I was going to write about the Gardiner brothers for St. Patrick’s Day – what better way to help celebrate Irish culture than with a column about two brothers, both Irish dancing champions, whose pandemic videos made them TikTok stars?
But since they are both performing on the postponed US leg of the 25th anniversary ‘Riverdance’ tour, they have been very busy in the days leading up to St. Pat’s.
So I’m writing about them now because A) any day is a good day to write about the Gardiner Brothers and B) we all need a break from the 94th Academy Awards, and they were a long way off. to be there.
They danced to Will Smith’s “Gettin’ Jiggy Wit It” – how on earth could two men who really know how to jig resist? – but that was in January.
It’s just one of more than 500 videos of Michael, 26, and Matthew, 23, dancing Irish to a stunning array of songs they’ve released since the COVID-19 lockdowns began. Pop and rock icons such as Queen, U2, the Bee Gees and Kool & the Gang have been given the Gardiner treatment as the two continue their efforts to expand what people think of when they think of Irish dancing.
“Irish dancing is constantly changing – [Michael] Flatley changed it using his arms,” says Michael, referring to the male lead and co-creator of the “Riverdance” record, which, after debuting during the interval of the Eurovision Song Contest 1994, went on to continued to transform the global image of the art form.
“We wanted to show what you can do with Irish dancing,” adds Matthew. “Even from a very young age, we were dancing to modern music, but not at a high level of exposure.”
What they can do is almost everything. Using traditional steps and surprisingly small portable dance boards, they perform on country roads and city streets, radiating controlled exuberance, their cool aviator undertones belied by their cheerful footwork, cadence fast in their steps. If you need a ‘timeline cleanup’, just search for ‘Gardiner brothers’.
A video of them dancing to Michael Jackson’s ‘Smooth Criminal’ went viral in 2011, but it wasn’t until the pandemic that videos of seconds-long dances to popular and traditional music made the brothers famous. on social networks. When the separate “Riverdance” tours they were performing in were cancelled, the brothers returned to the family home in County Galway.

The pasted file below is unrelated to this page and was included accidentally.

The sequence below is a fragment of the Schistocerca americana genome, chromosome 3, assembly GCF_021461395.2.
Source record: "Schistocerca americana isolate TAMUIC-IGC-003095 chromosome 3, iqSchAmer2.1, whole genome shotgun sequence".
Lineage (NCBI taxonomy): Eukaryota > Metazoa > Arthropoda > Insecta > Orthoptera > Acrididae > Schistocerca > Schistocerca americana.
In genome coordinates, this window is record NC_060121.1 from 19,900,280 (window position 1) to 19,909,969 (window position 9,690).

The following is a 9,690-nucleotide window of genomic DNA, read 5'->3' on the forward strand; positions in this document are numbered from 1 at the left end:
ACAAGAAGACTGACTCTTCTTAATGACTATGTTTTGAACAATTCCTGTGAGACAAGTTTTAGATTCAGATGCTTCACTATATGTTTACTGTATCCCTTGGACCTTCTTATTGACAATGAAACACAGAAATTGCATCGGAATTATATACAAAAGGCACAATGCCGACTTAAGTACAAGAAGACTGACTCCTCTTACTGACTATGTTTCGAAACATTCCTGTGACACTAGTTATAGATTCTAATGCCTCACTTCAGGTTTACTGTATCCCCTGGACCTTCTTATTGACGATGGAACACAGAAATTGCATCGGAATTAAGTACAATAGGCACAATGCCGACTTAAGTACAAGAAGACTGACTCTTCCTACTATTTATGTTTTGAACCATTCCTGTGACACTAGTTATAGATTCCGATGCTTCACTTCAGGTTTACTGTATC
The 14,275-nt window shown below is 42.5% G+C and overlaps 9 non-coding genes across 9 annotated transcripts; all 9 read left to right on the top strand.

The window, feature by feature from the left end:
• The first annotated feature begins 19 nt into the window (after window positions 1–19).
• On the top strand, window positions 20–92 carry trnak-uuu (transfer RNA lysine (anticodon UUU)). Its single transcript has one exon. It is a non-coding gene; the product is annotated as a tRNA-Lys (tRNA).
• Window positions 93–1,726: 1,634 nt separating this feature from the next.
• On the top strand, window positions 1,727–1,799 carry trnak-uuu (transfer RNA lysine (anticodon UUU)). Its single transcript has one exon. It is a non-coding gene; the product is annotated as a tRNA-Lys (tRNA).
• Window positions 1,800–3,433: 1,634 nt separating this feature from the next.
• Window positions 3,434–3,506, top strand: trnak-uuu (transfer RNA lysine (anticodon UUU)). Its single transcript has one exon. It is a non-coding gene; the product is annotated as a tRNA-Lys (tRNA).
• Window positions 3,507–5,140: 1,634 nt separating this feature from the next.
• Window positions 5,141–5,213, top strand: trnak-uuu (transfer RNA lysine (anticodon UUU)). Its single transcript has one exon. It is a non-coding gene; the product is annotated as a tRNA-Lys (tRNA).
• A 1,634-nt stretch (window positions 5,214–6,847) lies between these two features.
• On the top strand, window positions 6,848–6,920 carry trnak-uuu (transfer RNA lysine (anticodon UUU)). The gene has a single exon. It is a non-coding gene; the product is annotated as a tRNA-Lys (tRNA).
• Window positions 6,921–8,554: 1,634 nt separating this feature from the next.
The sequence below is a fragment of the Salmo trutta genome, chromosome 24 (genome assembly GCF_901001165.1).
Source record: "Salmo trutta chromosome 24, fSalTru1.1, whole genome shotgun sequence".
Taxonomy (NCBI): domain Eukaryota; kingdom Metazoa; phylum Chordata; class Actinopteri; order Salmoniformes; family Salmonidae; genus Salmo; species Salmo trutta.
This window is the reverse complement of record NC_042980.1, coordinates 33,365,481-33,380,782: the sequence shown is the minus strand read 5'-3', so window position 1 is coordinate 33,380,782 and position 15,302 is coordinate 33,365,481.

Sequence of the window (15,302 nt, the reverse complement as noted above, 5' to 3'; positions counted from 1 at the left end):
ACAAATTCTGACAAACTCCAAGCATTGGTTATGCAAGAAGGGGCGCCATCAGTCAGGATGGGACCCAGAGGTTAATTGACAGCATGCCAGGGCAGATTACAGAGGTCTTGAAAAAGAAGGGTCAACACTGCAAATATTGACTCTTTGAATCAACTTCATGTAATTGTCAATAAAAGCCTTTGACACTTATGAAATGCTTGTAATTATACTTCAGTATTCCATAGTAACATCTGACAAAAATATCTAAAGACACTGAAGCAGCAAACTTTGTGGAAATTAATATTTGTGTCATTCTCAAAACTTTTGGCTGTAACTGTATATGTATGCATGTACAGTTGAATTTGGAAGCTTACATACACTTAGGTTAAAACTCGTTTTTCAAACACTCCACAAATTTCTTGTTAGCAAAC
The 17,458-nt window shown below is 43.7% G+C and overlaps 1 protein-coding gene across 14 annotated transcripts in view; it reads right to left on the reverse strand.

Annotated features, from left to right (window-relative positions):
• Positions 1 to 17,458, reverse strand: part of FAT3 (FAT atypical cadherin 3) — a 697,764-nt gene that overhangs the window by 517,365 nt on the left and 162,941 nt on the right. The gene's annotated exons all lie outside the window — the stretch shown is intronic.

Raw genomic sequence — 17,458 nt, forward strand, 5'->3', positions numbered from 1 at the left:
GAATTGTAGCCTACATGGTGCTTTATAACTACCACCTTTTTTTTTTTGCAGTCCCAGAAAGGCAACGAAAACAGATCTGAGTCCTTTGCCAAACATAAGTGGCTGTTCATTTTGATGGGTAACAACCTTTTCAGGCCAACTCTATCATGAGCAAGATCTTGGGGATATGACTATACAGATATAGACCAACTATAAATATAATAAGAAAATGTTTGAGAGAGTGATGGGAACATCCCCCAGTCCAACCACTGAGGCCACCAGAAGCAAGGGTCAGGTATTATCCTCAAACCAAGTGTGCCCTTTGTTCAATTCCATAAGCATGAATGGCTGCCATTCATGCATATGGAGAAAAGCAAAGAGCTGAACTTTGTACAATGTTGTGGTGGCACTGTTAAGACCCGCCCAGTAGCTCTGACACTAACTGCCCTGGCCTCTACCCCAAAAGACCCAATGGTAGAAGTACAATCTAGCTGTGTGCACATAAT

“We had to keep in shape,” says Matthew. “But with all the dancing schools closed, we also wanted to keep the kids interested, keep promoting Irish culture.”
They started looking for good songs to dance to and interesting places to tour; the first was much easier than the second.
“Ireland had one of the strictest lockdowns; we couldn’t go beyond 2K [kilometers] of our house,” says Michael. “Once we tried to get to a place 3,000 km away – we were like, ‘Ah, it’s only 3,000 km away. They won’t notice’ – and the Garda [police] turned us around. We tried to explain that we were dancers, but I don’t think they believed us. They probably thought, “That’s the craziest excuse yet.”
When the closures eased, the brothers were able to venture further and further afield. Their trickiest shoot, they say, was on Tawin Island in Galway Bay, where they were constantly interrupted by traffic and buffeted by the wind. It took two hours to shoot a 30-second video, they said, but it was so scenic that it became the site of some of their most popular posts, including Queen’s ‘Another One Bites the Dust’ and “Gimme!” Give me ! Give me ! “.
Born in Colorado to Irish parents, the two started dancing when, as in the song “Chorus Line,” their sister went to a dance class. Michael noticed there were boys in the class, so he joined, and Matthew quickly followed. When the family moved back to County Galway, the boys, then aged 11 and 7, enrolled at the Hession School of Irish Dance and began a career of competition and performance. in 2015, they made history by each winning the world championship in their age group.
In addition to their dance career, Michael is an architect and Matthew an engineer. “So we can dance at your wedding and then build you a house,” Michael says.
But since their posts took off on TikTok, where they have 2 million followers, and Instagram (643,000), they have focused on their dancing careers, including a brand collaboration business, dancing in spots for local businesses as well as for McDonald’s and Red Bull. . They recently posted a video of the two of them dancing to Hall & Oates’ “You Make My Dreams” while reading Don Winslow’s latest novel, “City on Fire.”
“We also want to financially push what you can do with Irish dancing,” says Matthew.
“We want other dancers to see that you can make a living out of it,” says Michael. “Even if you’re not into ‘Riverdance’.”
They are in “Riverdance”, of course, and for the first time dancing in the same tour. Although the Western leg was canceled earlier this year due to COVID-19, they put on the show that launched Irish culture into the modern era in the Midwest and along the East Coast.
“We travel by bus, and we have a great system,” says Michael. “I’m lying on four seats and Matthew is sleeping on the floor.”
They still take time for videos, though; part of a recent article included the two dancing in front of the Gateway Arch in St. Louis, and they shot several videos in Washington, D.C.
“We were dancing in front of the Martin Luther King Jr. Memorial, and it was pretty early, but there were boats,” Matthew says. “And suddenly you hear someone shouting, ‘Are you the Gardiner brothers?’ on the other side of the water. So that was pretty awesome.